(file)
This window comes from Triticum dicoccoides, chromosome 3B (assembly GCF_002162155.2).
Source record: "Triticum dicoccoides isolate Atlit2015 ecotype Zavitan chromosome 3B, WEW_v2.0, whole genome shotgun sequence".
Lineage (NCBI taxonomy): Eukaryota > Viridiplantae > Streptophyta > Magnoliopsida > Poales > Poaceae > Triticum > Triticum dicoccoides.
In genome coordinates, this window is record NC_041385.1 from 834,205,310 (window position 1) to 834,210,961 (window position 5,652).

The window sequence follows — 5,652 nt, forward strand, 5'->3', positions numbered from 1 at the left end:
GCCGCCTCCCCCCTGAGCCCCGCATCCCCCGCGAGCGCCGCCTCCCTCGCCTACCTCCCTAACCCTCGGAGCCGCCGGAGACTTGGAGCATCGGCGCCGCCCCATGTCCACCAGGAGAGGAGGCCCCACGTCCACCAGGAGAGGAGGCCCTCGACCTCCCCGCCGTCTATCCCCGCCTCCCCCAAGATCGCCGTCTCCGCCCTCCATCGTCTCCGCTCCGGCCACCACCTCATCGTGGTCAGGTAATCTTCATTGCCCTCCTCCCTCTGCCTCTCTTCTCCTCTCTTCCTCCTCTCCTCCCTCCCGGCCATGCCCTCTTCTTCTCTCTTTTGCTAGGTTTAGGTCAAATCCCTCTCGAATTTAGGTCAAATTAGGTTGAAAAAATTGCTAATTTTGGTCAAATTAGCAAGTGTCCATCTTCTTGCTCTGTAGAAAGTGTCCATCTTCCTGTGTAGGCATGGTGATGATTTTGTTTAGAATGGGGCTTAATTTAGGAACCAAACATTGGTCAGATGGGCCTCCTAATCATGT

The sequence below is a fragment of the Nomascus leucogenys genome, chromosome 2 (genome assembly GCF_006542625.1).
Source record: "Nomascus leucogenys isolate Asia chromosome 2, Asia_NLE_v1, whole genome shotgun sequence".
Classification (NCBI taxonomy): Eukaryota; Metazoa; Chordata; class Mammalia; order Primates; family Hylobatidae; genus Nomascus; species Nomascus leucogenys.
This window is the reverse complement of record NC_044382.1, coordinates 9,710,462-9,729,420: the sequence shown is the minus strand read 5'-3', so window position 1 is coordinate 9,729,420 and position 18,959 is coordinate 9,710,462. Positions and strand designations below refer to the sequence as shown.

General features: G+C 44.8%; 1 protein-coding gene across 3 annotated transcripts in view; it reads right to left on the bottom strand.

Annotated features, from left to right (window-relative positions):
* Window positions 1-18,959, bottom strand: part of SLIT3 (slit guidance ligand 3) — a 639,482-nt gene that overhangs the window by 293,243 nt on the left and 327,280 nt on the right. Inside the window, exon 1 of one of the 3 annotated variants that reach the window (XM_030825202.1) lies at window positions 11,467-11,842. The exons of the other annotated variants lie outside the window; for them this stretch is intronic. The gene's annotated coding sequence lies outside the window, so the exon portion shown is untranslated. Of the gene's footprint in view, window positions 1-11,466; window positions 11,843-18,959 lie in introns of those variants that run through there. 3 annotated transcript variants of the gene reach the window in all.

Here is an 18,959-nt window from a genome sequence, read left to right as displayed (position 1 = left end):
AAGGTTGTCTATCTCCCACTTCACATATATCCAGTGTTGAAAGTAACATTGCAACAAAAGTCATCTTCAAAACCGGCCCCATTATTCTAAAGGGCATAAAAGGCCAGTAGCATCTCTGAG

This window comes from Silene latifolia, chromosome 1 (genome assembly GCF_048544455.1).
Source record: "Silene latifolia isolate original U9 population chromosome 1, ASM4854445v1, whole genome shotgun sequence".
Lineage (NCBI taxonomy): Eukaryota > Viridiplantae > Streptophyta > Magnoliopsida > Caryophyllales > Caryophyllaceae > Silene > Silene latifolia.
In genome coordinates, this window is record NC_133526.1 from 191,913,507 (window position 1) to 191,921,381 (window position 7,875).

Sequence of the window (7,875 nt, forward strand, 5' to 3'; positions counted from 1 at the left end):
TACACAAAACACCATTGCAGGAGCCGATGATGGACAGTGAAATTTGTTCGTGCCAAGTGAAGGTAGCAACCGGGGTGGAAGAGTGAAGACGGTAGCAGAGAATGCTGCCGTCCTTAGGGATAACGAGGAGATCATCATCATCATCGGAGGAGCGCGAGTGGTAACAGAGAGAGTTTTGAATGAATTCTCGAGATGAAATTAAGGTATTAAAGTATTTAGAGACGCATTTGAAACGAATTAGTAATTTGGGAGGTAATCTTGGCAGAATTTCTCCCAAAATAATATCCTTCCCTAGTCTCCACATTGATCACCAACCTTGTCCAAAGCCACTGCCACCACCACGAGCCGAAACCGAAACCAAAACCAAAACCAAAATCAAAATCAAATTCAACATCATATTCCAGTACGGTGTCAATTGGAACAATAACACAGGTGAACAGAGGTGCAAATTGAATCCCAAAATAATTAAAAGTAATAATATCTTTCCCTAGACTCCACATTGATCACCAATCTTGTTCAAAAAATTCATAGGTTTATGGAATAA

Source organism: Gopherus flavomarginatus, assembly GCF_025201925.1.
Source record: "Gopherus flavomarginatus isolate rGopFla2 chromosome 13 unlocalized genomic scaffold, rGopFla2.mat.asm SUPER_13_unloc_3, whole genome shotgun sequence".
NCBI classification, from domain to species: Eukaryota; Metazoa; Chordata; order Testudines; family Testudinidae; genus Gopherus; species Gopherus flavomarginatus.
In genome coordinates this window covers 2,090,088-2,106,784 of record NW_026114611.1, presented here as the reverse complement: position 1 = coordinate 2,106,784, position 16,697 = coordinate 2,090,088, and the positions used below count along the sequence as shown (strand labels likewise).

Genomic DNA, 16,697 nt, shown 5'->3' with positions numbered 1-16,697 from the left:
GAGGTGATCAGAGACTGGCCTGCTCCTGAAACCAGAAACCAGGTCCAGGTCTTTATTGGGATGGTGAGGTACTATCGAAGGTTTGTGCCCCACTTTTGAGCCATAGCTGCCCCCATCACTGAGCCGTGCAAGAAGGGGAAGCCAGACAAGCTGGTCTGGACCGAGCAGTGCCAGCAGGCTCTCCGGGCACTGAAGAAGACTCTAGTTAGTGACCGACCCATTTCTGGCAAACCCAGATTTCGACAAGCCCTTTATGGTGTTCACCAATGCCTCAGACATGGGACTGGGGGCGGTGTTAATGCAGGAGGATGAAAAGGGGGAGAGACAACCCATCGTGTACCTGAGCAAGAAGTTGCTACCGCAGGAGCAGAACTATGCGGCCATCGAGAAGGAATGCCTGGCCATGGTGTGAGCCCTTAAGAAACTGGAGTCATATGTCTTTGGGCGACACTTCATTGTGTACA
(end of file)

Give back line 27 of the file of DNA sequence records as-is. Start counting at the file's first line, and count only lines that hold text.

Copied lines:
GAGGTGATCAGAGACTGGCCTGCTCCTGAAACCAGAAACCAGGTCCAGGTCTTTATTGGGATGGTGAGGTACTATCGAAGGTTTGTGCCCCACTTTTGAGCCATAGCTGCCCCCATCACTGAGCCGTGCAAGAAGGGGAAGCCAGACAAGCTGGTCTGGACCGAGCAGTGCCAGCAGGCTCTCCGGGCACTGAAGAAGACTCTAGTTAGTGACCGACCCATTTCTGGCAAACCCAGATTTCGACAAGCCCTTTATGGTGTTCACCAATGCCTCAGACATGGGACTGGGGGCGGTGTTAATGCAGGAGGATGAAAAGGGGGAGAGACAACCCATCGTGTACCTGAGCAAGAAGTTGCTACCGCAGGAGCAGAACTATGCGGCCATCGAGAAGGAATGCCTGGCCATGGTGTGAGCCCTTAAGAAACTGGAGTCATATGTCTTTGGGCGACACTTCATTGTGTACA